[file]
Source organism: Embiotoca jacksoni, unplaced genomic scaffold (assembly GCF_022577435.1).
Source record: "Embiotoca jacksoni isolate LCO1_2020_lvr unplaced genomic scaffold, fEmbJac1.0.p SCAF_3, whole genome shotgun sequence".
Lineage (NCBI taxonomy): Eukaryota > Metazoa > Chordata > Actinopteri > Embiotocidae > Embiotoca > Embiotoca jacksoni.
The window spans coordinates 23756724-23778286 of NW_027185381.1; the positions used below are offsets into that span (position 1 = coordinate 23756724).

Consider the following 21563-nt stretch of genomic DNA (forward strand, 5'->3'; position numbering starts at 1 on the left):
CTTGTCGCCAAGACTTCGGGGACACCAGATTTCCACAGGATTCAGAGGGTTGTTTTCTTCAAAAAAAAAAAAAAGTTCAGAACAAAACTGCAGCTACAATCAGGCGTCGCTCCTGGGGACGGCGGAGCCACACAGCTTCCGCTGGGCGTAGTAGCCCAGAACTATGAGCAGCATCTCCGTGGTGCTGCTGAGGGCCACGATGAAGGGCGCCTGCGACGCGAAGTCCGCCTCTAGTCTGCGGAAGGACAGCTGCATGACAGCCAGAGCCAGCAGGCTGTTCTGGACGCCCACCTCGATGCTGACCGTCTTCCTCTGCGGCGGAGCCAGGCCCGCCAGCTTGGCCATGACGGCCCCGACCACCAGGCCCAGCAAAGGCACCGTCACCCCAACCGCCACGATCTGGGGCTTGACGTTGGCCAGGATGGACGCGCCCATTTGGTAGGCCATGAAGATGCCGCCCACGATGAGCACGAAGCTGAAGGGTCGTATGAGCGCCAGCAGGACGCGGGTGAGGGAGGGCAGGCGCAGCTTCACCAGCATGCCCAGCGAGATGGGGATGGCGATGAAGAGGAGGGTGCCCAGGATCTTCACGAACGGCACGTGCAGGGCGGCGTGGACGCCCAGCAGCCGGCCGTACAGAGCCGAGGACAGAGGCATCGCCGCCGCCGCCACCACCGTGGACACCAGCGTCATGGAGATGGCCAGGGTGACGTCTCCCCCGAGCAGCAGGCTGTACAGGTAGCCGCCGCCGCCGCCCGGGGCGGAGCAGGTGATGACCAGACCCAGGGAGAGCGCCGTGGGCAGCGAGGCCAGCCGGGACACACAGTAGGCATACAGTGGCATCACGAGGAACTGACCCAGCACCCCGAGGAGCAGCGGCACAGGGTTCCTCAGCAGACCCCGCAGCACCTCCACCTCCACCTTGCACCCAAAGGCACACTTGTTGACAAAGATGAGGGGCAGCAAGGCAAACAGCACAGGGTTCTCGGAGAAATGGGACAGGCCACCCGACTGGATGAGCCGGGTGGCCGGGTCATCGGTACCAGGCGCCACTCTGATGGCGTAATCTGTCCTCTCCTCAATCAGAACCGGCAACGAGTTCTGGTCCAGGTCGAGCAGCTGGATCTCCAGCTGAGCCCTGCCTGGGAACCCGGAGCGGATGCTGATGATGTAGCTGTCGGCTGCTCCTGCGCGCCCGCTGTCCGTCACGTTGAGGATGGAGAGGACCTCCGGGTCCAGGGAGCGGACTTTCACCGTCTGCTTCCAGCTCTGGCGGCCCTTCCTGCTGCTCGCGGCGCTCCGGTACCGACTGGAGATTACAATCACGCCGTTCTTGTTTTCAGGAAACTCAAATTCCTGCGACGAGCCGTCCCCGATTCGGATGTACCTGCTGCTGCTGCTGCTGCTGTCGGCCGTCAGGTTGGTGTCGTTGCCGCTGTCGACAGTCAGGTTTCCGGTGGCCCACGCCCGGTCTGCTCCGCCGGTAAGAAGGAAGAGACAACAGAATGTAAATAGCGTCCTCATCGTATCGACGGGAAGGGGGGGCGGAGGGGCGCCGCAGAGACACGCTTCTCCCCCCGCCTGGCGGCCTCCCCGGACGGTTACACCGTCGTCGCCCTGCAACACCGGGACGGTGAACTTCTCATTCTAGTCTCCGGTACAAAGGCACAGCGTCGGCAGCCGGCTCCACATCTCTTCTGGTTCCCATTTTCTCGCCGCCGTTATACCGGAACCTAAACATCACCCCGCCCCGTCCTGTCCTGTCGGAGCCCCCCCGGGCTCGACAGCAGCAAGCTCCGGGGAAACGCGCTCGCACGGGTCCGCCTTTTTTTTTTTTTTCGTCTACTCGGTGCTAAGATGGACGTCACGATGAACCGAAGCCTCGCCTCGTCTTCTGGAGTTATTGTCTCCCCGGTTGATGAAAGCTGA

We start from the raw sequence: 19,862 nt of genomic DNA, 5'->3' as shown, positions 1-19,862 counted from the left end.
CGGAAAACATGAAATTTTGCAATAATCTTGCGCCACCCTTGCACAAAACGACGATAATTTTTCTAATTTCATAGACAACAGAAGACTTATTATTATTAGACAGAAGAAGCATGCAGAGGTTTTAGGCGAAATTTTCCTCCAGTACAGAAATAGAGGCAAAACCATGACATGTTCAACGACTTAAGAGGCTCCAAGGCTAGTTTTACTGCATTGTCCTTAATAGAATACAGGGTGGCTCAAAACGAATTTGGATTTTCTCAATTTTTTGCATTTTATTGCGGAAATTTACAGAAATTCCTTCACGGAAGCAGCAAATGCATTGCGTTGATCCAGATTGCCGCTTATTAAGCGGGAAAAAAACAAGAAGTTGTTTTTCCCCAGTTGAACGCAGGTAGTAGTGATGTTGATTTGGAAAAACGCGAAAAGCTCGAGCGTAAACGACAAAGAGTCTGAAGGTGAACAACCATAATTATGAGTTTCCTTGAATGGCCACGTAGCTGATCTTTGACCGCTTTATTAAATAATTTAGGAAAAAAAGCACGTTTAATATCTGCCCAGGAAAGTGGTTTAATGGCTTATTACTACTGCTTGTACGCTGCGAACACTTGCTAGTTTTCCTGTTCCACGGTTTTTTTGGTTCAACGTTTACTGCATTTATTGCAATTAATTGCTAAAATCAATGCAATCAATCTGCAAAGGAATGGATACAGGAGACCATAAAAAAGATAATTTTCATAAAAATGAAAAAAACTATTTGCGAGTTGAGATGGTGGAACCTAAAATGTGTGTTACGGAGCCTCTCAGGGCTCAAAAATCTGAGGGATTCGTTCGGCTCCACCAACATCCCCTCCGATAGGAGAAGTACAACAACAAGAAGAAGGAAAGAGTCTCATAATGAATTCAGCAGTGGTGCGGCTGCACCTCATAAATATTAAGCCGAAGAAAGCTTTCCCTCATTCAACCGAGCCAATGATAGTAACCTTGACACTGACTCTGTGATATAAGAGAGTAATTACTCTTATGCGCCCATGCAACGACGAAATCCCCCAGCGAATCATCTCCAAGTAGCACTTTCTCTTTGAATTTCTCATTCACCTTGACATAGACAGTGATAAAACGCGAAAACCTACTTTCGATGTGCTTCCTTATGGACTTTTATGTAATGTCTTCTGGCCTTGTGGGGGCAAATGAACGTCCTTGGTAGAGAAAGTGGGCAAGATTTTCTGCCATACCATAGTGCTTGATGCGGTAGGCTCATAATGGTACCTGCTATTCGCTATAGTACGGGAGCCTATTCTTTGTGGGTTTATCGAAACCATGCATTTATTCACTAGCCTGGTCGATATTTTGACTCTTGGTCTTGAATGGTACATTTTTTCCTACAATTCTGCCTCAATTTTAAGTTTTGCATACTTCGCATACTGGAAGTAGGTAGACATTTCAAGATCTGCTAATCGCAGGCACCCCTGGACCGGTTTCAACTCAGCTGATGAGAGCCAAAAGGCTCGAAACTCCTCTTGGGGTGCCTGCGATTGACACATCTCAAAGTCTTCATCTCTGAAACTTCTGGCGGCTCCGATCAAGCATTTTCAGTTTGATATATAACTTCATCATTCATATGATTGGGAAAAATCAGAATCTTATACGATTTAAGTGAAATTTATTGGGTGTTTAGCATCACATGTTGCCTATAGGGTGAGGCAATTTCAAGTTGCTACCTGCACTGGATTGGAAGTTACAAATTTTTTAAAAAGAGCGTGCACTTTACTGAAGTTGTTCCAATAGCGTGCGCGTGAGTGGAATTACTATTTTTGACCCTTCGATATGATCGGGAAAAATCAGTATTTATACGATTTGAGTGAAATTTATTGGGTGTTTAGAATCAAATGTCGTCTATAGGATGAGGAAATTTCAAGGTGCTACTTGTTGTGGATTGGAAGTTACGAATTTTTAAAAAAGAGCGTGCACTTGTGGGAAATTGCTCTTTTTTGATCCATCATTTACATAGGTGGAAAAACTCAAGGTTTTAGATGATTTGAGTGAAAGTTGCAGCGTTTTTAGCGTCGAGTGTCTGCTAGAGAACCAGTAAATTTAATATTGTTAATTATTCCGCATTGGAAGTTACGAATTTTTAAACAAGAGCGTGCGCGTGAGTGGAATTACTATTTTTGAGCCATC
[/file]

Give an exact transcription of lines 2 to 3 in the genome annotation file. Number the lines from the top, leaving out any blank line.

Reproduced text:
Source record: "Embiotoca jacksoni isolate LCO1_2020_lvr unplaced genomic scaffold, fEmbJac1.0.p SCAF_3, whole genome shotgun sequence".
Lineage (NCBI taxonomy): Eukaryota > Metazoa > Chordata > Actinopteri > Embiotocidae > Embiotoca > Embiotoca jacksoni.